Here There and Everywhere

Expat wanderer

Wyoming to Colorado Springs

We are eager to get going, but oh, we are shivering, and happy we brought a little fleece with us:

It is a glorious morning, bright sunshine, clear air, a day when we are glad to be alive and on the road.


Across South Dakota and Montana, we saw the huge round rolls of hay that we saw in France and Germany, but across Wyoming, most of the bales are the old fashioned square ones. We are thinking square is easier to store, but there must be some advantage, also, to the round ones, as they seem to be the latest invention. Anyone know why?

We find a rest stop so we can change drivers, and there is a set of sculptures there called The Greeting and the Gift, just as you are exiting Wyoming and entering Colorado:

I love this one. It looks noble. The First Nation (Native American) is offering a pipe of water. When I was a kid, I would have thought it was a peace pipe, but the explanation says otherwise. The Greeting statue I don’t like as much for two reasons – his hands seem out-of-scale large to me, and the hair does not look like a mountain man or explorer (to me) but looks sort of Hellenic. What do you think?

At the end of a very short drive is a city I love, Colorado Springs. I love it because (most of the time) the air seems clear and clean to me. I love it in the winter, when it is cold, and in the summer, when it is hot, it is dry heat, like Kuwait, but not so hot, so it doesn’t bother me. There are a million quilt shops here, all of which I intend to hit today while AdventureMan does some consulting and I drive the gypsy-mobile. There are also Macy’s department stores, which Pensacola doesn’t have, and Sephora, which Pensacola may be getting soon but did not have when I left.

We went to see George Clooney’s new film, The American, which gave us hours of conversation, and on our way to our Marriott home picked up a feast from Whole Foods – all vegetable! Balsamic grilled brussel sprouts, marinated grilled beets, a vegetarian meatloaf that really tasted like meat (!), guacomole, a pico de gallo with some bite, pita bread, sauteed garlic spinach, and some wonderfully tasty olives. AdventureMan picked up a really good bottle of Colorado merlot (yes, it exists, and is called Two Rivers: Chateau Deux Fleuves Vineyards.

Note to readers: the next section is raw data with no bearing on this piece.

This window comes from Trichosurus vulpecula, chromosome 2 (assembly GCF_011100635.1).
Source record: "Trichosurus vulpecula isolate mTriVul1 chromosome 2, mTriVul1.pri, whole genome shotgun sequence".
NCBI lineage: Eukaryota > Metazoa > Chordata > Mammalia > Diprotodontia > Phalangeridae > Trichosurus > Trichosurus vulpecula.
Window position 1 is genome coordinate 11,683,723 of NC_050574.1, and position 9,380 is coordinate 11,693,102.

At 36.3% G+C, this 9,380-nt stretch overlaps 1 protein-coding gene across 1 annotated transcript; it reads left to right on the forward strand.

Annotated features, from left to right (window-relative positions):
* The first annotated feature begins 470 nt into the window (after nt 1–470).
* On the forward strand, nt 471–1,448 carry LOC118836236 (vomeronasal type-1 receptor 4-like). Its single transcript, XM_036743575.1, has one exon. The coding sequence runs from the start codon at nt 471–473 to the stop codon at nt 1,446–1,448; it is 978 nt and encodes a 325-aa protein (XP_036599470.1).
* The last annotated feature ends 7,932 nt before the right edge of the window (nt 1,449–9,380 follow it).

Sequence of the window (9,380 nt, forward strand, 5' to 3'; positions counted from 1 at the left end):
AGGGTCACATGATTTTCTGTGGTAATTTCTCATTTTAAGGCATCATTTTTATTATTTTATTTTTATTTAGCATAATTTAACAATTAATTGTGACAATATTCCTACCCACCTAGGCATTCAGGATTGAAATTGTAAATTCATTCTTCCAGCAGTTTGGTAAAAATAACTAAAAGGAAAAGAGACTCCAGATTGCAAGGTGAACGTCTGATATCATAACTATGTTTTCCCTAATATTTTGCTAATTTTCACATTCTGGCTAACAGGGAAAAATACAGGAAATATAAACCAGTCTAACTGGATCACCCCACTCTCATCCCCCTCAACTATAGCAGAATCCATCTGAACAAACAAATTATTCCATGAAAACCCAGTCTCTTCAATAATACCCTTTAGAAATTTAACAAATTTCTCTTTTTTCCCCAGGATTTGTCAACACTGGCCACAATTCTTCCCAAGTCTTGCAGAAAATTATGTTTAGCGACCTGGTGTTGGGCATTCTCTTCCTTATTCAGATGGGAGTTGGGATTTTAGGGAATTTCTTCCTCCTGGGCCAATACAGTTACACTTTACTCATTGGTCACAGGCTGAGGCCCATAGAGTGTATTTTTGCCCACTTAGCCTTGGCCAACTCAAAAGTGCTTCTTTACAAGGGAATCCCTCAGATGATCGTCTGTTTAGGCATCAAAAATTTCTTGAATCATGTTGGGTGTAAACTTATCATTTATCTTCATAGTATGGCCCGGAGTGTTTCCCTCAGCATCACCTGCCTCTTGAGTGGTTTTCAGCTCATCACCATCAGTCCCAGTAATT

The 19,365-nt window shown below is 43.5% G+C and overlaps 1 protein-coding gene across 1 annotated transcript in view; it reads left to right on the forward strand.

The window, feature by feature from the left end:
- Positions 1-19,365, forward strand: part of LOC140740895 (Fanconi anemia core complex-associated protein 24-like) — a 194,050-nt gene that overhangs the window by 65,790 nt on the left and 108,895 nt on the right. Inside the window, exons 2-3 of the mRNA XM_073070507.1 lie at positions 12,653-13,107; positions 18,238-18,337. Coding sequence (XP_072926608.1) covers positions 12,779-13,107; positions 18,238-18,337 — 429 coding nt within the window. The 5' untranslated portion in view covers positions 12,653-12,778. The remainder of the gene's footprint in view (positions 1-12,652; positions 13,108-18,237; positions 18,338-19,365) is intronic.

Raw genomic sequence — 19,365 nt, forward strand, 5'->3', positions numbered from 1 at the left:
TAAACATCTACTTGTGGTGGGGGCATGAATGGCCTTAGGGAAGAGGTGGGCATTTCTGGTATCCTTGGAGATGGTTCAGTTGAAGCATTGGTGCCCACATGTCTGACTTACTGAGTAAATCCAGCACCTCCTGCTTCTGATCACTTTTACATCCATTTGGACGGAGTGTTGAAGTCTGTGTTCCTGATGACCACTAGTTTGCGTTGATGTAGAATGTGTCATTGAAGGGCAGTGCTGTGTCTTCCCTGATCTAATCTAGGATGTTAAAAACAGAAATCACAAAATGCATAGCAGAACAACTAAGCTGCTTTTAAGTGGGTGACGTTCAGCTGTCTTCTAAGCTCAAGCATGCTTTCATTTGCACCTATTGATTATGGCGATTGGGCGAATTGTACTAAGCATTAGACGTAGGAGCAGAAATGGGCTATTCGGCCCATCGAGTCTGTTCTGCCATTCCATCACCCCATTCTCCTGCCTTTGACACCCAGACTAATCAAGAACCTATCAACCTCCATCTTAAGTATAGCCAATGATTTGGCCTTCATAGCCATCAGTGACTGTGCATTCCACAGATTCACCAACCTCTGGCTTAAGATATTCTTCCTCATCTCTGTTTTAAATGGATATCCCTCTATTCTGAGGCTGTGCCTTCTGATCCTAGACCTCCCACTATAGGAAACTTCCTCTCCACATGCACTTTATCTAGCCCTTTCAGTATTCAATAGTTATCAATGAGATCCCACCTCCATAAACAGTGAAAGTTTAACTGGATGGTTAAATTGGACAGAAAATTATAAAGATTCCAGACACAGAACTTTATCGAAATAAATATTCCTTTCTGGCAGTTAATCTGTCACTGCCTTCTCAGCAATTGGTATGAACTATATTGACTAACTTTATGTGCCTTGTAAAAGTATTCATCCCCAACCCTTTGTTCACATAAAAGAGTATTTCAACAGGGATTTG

Crowning our day was a sunset over Pike’s Peak. I don’t like a lot of drama in my life, but I love a lot of drama in a sunset. I loved this one so much that I am going to show you three different shots, because I can’t choose the one I like the best.

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September 8, 2010 - Posted by | Adventure, Beauty, Customer Service, ExPat Life, Food, Health Issues, Living Conditions, Public Art, Shopping, Sunsets, Travel

6 Comments »

  1. Love your photos, In Photo (2) what are the wood fence for? I saw them too.
    We Had snow while driving in Yellowstone National Park

    Comment by Hayfa | September 9, 2010 | Reply

  2. Hayfa – they are SNOW fences, put in place to help keep the snow from drifting over the roads. Did you notice, particularly in Wyoming, the gates that can close the roads, and all the signs that said “if the lights are flashing, return to (like Bozeman, or whatever is the nearest town)? Those most northern roads can be impossible during the deep dark winter months. People get stranded all the time. So much snow and ice, you would not believe it!

    Comment by intlxpatr | September 10, 2010 | Reply

  3. Thank you very much for the information. Mohamed & I was wondering, and guessing. We are from the desert country , we should think of something for the dust storm !!!lol.

    Comment by Hayfa | September 11, 2010 | Reply

  4. :-D

    Comment by intlxpatr | September 12, 2010 | Reply

  5. Intlxpatr :

    On your wondering why the American Hay is square , I think because America was built by Puritan Farmers who were Square and didn’t like the innuendos conjured by the term a Roll in the Hay ,they decided to pack it in squares

    Comment by daggero | September 13, 2010 | Reply

  6. LLLOOOOLLL, Daggero, you are hilarious.

    Comment by intlxpatr | September 14, 2010 | Reply


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